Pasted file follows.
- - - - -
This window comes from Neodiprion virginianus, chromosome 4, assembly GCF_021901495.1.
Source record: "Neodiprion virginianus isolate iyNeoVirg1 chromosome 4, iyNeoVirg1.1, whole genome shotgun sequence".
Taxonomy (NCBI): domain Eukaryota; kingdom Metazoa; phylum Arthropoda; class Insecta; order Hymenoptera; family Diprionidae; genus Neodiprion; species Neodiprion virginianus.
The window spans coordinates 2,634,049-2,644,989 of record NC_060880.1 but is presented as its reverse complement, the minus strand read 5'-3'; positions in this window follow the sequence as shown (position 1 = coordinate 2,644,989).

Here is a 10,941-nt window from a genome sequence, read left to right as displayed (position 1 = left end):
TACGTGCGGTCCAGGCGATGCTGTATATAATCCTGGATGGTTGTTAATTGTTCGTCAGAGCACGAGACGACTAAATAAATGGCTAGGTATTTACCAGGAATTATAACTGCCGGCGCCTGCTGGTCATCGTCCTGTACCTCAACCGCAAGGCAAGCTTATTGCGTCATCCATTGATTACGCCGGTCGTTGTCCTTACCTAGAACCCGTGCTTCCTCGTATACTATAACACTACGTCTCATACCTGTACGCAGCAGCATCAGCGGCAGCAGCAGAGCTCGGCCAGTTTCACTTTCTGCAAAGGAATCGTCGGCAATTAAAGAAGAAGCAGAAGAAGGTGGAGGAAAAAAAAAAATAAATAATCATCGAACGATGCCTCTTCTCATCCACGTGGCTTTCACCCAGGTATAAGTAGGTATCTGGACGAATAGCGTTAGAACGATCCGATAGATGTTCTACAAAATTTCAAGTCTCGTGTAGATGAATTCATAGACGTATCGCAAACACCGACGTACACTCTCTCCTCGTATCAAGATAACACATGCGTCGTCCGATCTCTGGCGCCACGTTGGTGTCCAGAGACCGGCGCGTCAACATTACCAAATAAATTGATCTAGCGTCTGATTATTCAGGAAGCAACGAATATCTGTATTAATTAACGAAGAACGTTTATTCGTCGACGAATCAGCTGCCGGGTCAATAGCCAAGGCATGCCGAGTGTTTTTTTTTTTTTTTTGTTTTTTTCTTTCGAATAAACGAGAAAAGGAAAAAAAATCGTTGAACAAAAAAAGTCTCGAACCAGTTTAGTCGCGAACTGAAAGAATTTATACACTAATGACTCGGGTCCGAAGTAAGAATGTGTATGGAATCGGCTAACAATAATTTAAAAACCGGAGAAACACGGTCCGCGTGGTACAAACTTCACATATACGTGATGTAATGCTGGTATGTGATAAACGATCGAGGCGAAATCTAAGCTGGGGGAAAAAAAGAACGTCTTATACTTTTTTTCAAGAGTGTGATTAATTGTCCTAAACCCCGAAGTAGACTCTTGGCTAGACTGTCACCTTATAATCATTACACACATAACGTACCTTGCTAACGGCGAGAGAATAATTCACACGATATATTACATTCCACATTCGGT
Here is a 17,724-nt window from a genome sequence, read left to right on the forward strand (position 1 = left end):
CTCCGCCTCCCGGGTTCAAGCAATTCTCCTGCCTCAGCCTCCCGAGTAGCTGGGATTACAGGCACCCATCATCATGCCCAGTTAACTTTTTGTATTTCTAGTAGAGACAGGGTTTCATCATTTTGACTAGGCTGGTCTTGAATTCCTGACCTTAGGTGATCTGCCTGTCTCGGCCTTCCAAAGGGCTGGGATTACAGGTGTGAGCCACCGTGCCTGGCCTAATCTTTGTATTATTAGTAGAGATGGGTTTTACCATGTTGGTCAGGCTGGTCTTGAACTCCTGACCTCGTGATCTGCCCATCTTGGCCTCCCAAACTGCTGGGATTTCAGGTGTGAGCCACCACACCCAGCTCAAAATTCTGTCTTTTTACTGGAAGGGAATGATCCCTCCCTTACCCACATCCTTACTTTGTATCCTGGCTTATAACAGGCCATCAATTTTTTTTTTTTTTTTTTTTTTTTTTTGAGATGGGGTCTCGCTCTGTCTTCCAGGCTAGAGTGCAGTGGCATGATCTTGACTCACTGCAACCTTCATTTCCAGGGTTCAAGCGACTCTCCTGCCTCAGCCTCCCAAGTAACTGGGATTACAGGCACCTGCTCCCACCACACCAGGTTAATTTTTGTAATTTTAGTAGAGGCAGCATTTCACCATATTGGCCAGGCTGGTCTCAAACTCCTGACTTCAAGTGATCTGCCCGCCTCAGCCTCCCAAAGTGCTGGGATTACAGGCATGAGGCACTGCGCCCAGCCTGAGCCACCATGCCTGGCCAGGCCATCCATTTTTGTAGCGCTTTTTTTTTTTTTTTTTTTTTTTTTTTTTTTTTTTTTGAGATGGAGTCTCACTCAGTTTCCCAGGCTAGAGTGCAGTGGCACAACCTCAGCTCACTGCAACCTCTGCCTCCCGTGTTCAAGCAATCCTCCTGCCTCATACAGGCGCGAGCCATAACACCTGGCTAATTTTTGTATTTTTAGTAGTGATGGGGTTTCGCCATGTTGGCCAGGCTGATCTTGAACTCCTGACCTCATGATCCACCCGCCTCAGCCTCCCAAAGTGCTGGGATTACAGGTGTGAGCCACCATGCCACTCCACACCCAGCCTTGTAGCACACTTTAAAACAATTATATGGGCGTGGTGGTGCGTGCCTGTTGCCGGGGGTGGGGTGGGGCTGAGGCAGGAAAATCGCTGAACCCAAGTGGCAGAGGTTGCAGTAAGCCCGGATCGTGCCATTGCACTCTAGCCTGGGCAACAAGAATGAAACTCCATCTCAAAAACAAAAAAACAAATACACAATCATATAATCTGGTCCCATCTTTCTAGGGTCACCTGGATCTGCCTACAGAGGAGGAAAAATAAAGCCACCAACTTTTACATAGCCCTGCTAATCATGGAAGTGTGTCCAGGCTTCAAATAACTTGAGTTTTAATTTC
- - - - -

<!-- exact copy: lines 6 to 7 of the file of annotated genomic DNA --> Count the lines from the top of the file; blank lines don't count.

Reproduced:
TACGTGCGGTCCAGGCGATGCTGTATATAATCCTGGATGGTTGTTAATTGTTCGTCAGAGCACGAGACGACTAAATAAATGGCTAGGTATTTACCAGGAATTATAACTGCCGGCGCCTGCTGGTCATCGTCCTGTACCTCAACCGCAAGGCAAGCTTATTGCGTCATCCATTGATTACGCCGGTCGTTGTCCTTACCTAGAACCCGTGCTTCCTCGTATACTATAACACTACGTCTCATACCTGTACGCAGCAGCATCAGCGGCAGCAGCAGAGCTCGGCCAGTTTCACTTTCTGCAAAGGAATCGTCGGCAATTAAAGAAGAAGCAGAAGAAGGTGGAGGAAAAAAAAAAATAAATAATCATCGAACGATGCCTCTTCTCATCCACGTGGCTTTCACCCAGGTATAAGTAGGTATCTGGACGAATAGCGTTAGAACGATCCGATAGATGTTCTACAAAATTTCAAGTCTCGTGTAGATGAATTCATAGACGTATCGCAAACACCGACGTACACTCTCTCCTCGTATCAAGATAACACATGCGTCGTCCGATCTCTGGCGCCACGTTGGTGTCCAGAGACCGGCGCGTCAACATTACCAAATAAATTGATCTAGCGTCTGATTATTCAGGAAGCAACGAATATCTGTATTAATTAACGAAGAACGTTTATTCGTCGACGAATCAGCTGCCGGGTCAATAGCCAAGGCATGCCGAGTGTTTTTTTTTTTTTTTTGTTTTTTTCTTTCGAATAAACGAGAAAAGGAAAAAAAATCGTTGAACAAAAAAAGTCTCGAACCAGTTTAGTCGCGAACTGAAAGAATTTATACACTAATGACTCGGGTCCGAAGTAAGAATGTGTATGGAATCGGCTAACAATAATTTAAAAACCGGAGAAACACGGTCCGCGTGGTACAAACTTCACATATACGTGATGTAATGCTGGTATGTGATAAACGATCGAGGCGAAATCTAAGCTGGGGGAAAAAAAGAACGTCTTATACTTTTTTTCAAGAGTGTGATTAATTGTCCTAAACCCCGAAGTAGACTCTTGGCTAGACTGTCACCTTATAATCATTACACACATAACGTACCTTGCTAACGGCGAGAGAATAATTCACACGATATATTACATTCCACATTCGGT
Here is a 17,724-nt window from a genome sequence, read left to right on the forward strand (position 1 = left end):